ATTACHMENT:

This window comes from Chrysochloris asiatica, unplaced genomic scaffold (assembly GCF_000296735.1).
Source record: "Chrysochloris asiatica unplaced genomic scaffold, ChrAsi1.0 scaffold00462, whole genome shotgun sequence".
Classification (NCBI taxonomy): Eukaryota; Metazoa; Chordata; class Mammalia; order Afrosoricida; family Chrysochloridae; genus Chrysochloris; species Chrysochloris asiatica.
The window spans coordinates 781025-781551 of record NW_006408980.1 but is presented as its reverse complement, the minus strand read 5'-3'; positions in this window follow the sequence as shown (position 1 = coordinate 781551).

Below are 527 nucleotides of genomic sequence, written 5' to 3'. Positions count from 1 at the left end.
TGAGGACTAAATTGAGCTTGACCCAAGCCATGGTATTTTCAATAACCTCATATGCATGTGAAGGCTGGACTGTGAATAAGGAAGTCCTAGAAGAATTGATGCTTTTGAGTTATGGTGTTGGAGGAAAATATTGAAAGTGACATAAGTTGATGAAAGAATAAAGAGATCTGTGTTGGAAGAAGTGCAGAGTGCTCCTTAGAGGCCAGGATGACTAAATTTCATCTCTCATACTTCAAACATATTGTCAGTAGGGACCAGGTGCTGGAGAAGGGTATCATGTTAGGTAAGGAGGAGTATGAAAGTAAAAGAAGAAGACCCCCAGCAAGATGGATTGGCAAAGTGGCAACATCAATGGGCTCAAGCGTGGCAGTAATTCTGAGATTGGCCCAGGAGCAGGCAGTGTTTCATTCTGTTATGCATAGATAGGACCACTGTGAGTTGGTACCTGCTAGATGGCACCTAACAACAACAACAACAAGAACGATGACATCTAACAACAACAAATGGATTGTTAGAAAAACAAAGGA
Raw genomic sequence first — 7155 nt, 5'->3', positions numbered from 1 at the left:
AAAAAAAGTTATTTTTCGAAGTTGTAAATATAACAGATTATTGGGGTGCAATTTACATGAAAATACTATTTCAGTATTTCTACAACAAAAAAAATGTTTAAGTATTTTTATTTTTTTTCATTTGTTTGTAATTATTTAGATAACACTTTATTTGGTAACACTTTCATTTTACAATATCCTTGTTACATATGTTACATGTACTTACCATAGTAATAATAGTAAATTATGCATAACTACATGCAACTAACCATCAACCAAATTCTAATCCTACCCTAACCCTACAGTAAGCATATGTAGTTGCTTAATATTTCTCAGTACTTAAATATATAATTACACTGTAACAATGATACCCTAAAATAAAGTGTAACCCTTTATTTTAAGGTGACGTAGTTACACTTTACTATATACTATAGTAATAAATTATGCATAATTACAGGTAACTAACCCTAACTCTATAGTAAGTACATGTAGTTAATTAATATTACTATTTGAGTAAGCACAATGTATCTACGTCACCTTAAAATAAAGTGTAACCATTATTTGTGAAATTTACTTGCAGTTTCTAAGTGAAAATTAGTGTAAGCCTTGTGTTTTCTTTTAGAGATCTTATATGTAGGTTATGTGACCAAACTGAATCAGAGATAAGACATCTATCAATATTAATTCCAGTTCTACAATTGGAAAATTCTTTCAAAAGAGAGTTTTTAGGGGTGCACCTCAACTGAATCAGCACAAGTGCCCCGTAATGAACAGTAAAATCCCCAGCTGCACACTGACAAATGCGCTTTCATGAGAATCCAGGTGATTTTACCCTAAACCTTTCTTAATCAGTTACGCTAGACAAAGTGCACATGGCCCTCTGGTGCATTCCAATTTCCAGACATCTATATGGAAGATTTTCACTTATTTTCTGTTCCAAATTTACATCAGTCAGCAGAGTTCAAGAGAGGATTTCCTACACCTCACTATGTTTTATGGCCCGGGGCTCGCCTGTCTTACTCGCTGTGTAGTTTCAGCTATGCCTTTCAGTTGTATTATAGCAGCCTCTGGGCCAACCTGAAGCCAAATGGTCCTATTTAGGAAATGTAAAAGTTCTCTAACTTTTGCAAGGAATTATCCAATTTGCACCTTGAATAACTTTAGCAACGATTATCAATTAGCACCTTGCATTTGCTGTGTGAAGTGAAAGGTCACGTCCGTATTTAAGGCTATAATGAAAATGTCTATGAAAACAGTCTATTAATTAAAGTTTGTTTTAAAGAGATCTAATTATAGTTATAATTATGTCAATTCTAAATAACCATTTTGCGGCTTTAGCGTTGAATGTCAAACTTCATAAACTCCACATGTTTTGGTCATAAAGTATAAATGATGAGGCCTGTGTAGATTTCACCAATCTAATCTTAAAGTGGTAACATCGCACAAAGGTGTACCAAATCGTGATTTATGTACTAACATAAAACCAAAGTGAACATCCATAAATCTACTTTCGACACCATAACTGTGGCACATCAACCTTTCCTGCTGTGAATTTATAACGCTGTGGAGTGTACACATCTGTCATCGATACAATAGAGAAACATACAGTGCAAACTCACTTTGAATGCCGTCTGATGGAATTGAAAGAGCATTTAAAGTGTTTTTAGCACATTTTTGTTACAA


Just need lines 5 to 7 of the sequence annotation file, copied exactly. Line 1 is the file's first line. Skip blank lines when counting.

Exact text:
Below are 527 nucleotides of genomic sequence, written 5' to 3'. Positions count from 1 at the left end.
TGAGGACTAAATTGAGCTTGACCCAAGCCATGGTATTTTCAATAACCTCATATGCATGTGAAGGCTGGACTGTGAATAAGGAAGTCCTAGAAGAATTGATGCTTTTGAGTTATGGTGTTGGAGGAAAATATTGAAAGTGACATAAGTTGATGAAAGAATAAAGAGATCTGTGTTGGAAGAAGTGCAGAGTGCTCCTTAGAGGCCAGGATGACTAAATTTCATCTCTCATACTTCAAACATATTGTCAGTAGGGACCAGGTGCTGGAGAAGGGTATCATGTTAGGTAAGGAGGAGTATGAAAGTAAAAGAAGAAGACCCCCAGCAAGATGGATTGGCAAAGTGGCAACATCAATGGGCTCAAGCGTGGCAGTAATTCTGAGATTGGCCCAGGAGCAGGCAGTGTTTCATTCTGTTATGCATAGATAGGACCACTGTGAGTTGGTACCTGCTAGATGGCACCTAACAACAACAACAACAAGAACGATGACATCTAACAACAACAAATGGATTGTTAGAAAAACAAAGGA
Raw genomic sequence first — 7155 nt, 5'->3', positions numbered from 1 at the left: